Strange tale of the lizard’s breath

The Star Malaysia - Star2 - - SCIENCE -

AIR flows through lizard lungs in one di­rec­tion, a find­ing that may prompt a re­think about how some species evolved fol­low­ing Earth’s big­gest mass ex­tinc­tion, a new study says.

Hu­mans and most other an­i­mals in con­trast have a so-called “tidal” or two-way breath­ing sys­tem.

Air is drawn into the lungs un­til it reaches a dead end – bunches of cells called alve­oli. There, oxy­gen is drawn into the blood­stream and ex­changed for carbon diox­ide, which is then breathed out with the used air.

Birds, though, are a no­table ex­cep­tion to this.

Their breath­ing is pre­dom­i­nantly a one-way flow into the lungs. The air en­ters the trachea, or wind­pipe, flows through the lung in one di­rec­tion and then ex­its the way it came in.

This un­usual pat­tern of breath­ing has raised much de­bate among bi­ol­o­gists.

One the­ory is that a one-way flow is a highly ef­fi­cient way of pro­vid­ing oxy­gen for stren­u­ous ac­tiv­ity: it helps birds cope with the ex­er­tion of fly­ing and deal­ing with thin­ner con­cen­tra­tions of oxy­gen at al­ti­tude.

But, sur­pris­ingly, lizards – a sleepy group of land-lov­ing an­i­mals – can also be counted as mem­bers of the club, ac­cord­ing to the new probe.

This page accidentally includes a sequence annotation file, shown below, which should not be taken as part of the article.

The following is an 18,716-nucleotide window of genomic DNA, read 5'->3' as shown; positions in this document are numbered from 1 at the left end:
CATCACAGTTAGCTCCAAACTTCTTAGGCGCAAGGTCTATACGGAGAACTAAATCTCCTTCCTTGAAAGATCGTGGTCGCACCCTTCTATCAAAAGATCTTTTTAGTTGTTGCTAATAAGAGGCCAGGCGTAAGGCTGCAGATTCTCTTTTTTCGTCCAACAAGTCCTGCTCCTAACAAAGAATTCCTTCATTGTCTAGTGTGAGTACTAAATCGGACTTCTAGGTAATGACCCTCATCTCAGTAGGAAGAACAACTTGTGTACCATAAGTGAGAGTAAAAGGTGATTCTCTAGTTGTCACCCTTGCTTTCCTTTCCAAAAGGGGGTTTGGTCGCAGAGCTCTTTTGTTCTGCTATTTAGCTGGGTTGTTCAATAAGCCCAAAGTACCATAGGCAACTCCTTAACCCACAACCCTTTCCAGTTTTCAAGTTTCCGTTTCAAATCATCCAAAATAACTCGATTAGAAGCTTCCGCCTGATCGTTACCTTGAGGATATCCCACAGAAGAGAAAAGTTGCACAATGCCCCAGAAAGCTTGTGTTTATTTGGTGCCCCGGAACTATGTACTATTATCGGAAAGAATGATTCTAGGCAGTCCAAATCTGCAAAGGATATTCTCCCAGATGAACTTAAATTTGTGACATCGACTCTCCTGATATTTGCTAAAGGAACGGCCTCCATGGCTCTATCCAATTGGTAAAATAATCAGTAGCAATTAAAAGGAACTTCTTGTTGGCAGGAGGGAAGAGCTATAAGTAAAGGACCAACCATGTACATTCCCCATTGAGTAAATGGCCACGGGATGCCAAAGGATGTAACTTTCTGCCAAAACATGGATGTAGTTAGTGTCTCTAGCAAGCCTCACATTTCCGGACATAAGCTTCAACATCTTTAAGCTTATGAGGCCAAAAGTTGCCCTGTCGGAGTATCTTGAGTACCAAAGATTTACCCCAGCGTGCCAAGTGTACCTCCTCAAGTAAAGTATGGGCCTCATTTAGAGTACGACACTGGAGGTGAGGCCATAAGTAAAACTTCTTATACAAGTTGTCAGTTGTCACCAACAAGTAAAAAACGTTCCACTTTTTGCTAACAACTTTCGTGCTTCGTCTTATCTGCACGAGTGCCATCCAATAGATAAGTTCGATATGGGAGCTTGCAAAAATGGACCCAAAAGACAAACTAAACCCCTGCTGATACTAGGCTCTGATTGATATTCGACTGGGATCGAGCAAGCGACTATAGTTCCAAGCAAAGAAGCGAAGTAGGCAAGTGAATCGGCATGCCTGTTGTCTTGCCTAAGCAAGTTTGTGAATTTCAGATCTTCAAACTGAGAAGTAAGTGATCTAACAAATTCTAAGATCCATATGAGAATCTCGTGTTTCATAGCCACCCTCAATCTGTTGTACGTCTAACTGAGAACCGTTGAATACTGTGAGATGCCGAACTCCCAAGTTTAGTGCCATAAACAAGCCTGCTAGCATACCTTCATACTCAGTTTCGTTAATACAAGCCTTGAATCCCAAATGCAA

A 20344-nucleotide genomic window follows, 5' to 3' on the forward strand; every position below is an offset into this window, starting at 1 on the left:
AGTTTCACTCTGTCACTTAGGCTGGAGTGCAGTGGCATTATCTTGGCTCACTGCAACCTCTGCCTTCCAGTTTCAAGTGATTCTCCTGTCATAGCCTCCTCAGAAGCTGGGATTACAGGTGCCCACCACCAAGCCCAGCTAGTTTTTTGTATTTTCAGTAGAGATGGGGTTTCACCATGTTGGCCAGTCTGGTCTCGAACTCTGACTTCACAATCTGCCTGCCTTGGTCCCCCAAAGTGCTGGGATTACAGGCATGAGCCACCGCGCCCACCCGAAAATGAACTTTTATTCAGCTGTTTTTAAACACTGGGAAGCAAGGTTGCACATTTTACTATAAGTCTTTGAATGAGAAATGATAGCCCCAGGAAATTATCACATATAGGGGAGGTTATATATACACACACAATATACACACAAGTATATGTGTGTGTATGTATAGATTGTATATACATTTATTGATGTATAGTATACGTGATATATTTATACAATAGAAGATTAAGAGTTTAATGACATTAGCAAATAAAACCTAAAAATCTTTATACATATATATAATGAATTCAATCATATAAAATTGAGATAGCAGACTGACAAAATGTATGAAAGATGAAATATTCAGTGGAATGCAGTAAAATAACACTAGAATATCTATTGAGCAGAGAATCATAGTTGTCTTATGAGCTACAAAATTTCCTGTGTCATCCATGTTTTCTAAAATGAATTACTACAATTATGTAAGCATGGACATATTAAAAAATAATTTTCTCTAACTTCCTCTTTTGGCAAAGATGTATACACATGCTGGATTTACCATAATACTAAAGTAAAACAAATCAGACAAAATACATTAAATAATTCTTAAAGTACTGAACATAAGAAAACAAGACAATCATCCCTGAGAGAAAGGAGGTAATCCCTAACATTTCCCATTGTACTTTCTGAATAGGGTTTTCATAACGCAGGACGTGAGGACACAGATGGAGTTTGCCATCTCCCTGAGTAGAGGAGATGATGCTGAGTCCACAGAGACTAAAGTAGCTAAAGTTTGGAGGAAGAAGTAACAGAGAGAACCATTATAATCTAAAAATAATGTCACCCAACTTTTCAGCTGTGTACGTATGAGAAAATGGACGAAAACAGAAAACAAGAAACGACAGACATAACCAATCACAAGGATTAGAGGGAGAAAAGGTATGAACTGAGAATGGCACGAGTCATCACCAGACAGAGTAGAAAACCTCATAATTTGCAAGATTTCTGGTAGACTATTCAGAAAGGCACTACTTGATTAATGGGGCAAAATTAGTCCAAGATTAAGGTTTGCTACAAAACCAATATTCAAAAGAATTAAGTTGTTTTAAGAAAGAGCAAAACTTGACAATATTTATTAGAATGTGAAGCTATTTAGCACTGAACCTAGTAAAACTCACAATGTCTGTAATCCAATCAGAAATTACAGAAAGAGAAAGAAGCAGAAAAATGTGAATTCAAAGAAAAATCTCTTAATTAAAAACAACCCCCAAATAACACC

Univer­sity of Utah bi­ol­o­gist CG Farmer led a team that car­ried out 3D scans of the lungs of African mon­i­tor lizards ( Varanus ex­an­the­mati­cus) and then im­planted flow me­tres in five of the an­i­mals to see how the air moved.

They also pumped air into the lungs of 10 dead lizards, and then wa­ter, laden with sun­flower pollen as a tracer. Th­ese, too, showed a uni­lat­eral flow.

The investigators found that air en­ters the lizards’ trachea and then splits into two air­ways, one for each lung.

It then winds its way through a se­ries of cham­bers in each lung, pass­ing through per­fo­rated walls, be­fore dou­bling back. The used gas heads out through the trachea. As with birds, there is some “tidal” flow, but not much.

A sim­i­lar one-way flow also ap­pears to ex­ist among Amer­i­can al­li­ga­tors, help­ing them quite lit­er­ally to hold their breath, whether they are un­der wa­ter or not, Farmer said in a phone in­ter­view.

If so, some of the think­ing about uni­di­rec­tional breath­ing – that it helps to sus­tain high me­tab­o­lism – has to be scrapped.

“I think it’s prob­a­bly not an adap­ta­tion al­low­ing an an­i­mal to be ac­tive,” Farmer said.

“In fact, (it’s likely to be) an adap­ta­tion to al­low them to sit qui­etly for long pe­ri­ods of time with­out mov­ing, with­out breath­ing,” she said. – AFP

air flows through lizard lungs in one di­rec­tion, a find­ing that may prompt a re­think about how some species evolved fol­low­ing earth’s big­gest mass ex­tinc­tion. — aFP photo

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